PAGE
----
# COVID Prevalence and the Difficult Statistics of Rare Events

In a post titled Defensive Gun Use and the Difficult Statistics of Rare Events I pointed out that it’s very easy to go wrong when estimating rare events.

Since defensive gun use is relatively uncommon under any reasonable scenario there are many more opportunities to miscode in a way that inflates defensive gun use than there are ways to miscode in a way that deflates defensive gun use.

Imagine, for example, that the true rate of defensive gun use is not 1% but .1%. At the same time, imagine that 1% of all people are liars. Thus, in a survey of 10,000 people, there will be 100 liars. On average, 99.9 (~100) of the liars will say that they used a gun defensively when they did not and .1 of the liars will say that they did not use a gun defensively when they did. Of the 9900 people who report truthfully, approximately 10 will report a defensive gun use and 9890 will report no defensive gun use. Adding it up, the survey will find a defensive gun use rate of approximately (100+10)/10000=1.1%, i.e. more than ten times higher than the actual rate of .1%!

Epidemiologist Trevor Bedford points out that a similar problem applies to tests of COVID-19 when prevalence is low. The recent Santa Clara study found a 1.5% rate of antibodies to COVID-19. The authors assume a false positive rate of just .005 and a false negative rate of ~.8. Thus, if you test 1000 individuals ~5 will show up as having antibodies when they actually don’t and x*.8 will show up as having antibodies when they actually do and since (5+x*.8)/1000=.015 then x=12.5 so the true rate is 12.5/1000=1.25%, thus the reported rate is pretty close to the true rate. (The authors then inflate their numbers up for population weighting which I am ignoring). On the other hand, suppose that the false positive rate is .015 which is still very low and not implausible then we can easily have ~15/1000=1.5% showing up as having antibodies to COVID when none of them in fact do, i.e. all of the result could be due to test error.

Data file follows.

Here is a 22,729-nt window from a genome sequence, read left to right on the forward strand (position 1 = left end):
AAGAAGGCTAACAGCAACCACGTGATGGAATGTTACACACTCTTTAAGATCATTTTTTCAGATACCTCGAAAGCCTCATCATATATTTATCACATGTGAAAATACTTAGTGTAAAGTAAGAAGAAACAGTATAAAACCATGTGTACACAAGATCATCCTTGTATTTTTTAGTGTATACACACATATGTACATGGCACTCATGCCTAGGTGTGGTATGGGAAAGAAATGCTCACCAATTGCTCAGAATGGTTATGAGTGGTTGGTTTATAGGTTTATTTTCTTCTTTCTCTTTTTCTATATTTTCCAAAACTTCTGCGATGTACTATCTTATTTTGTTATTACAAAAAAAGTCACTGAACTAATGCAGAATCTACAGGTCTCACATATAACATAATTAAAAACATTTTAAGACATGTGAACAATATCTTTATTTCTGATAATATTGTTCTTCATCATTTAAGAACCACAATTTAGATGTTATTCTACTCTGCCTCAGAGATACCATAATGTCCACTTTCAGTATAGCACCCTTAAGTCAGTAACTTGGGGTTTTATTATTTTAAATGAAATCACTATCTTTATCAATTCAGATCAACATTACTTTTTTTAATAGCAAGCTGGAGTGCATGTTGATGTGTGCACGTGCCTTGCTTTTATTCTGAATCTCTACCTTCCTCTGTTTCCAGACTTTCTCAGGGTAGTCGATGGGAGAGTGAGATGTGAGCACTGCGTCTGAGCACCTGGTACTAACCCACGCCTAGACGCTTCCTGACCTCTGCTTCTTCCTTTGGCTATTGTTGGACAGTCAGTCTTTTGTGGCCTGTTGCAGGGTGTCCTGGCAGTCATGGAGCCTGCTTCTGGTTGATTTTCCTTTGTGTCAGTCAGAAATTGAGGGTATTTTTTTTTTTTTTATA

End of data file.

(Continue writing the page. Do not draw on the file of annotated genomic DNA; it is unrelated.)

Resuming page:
In other words, when the event is rare the potential error in the test can easily dominate the results of the test.

**Addendum**: For those playing at home, Bedford uses sensitivity and specificity while I am more used to thinking about false positive and false negative rates and I simplify the numbers slightly .8 instead of his .803 and so forth but the point is the same.